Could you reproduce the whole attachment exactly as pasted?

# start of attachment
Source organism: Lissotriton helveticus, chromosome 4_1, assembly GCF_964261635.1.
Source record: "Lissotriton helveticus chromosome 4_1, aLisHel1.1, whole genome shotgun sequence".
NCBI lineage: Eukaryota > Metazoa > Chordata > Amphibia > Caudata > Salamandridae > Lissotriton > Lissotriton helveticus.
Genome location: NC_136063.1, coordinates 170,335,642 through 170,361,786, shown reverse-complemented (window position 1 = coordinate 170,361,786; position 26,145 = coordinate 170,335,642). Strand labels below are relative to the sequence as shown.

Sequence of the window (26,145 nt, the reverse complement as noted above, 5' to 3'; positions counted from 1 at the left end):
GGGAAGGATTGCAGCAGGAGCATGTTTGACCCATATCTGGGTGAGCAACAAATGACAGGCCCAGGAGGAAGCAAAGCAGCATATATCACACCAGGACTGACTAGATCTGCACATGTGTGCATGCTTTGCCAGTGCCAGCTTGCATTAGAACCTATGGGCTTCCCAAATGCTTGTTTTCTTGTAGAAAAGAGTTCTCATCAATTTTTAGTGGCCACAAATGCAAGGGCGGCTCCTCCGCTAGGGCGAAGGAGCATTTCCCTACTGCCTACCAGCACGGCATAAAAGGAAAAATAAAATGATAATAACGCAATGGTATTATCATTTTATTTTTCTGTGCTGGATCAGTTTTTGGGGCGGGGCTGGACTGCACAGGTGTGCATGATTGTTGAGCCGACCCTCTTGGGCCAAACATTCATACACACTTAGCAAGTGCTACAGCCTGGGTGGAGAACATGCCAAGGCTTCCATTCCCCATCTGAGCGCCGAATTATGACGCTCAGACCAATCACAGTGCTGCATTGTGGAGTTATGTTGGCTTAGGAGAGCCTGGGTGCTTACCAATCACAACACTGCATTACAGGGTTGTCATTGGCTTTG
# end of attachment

Source organism: Lissotriton helveticus, chromosome 4_1, assembly GCF_964261635.1.
Source record: "Lissotriton helveticus chromosome 4_1, aLisHel1.1, whole genome shotgun sequence".
NCBI lineage: Eukaryota > Metazoa > Chordata > Amphibia > Caudata > Salamandridae > Lissotriton > Lissotriton helveticus.
Genome location: NC_136063.1, coordinates 170,335,642 through 170,361,786, shown reverse-complemented (window position 1 = coordinate 170,361,786; position 26,145 = coordinate 170,335,642). Strand labels below are relative to the sequence as shown.

Sequence of the window (26,145 nt, the reverse complement as noted above, 5' to 3'; positions counted from 1 at the left end):
GGGAAGGATTGCAGCAGGAGCATGTTTGACCCATATCTGGGTGAGCAACAAATGACAGGCCCAGGAGGAAGCAAAGCAGCATATATCACACCAGGACTGACTAGATCTGCACATGTGTGCATGCTTTGCCAGTGCCAGCTTGCATTAGAACCTATGGGCTTCCCAAATGCTTGTTTTCTTGTAGAAAAGAGTTCTCATCAATTTTTAGTGGCCACAAATGCAAGGGCGGCTCCTCCGCTAGGGCGAAGGAGCATTTCCCTACTGCCTACCAGCACGGCATAAAAGGAAAAATAAAATGATAATAACGCAATGGTATTATCATTTTATTTTTCTGTGCTGGATCAGTTTTTGGGGCGGGGCTGGACTGCACAGGTGTGCATGATTGTTGAGCCGACCCTCTTGGGCCAAACATTCATACACACTTAGCAAGTGCTACAGCCTGGGTGGAGAACATGCCAAGGCTTCCATTCCCCATCTGAGCGCCGAATTATGACGCTCAGACCAATCACAGTGCTGCATTGTGGAGTTATGTTGGCTTAGGAGAGCCTGGGTGCTTACCAATCACAACACTGCATTACAGGGTTGTCATTGGCTTTG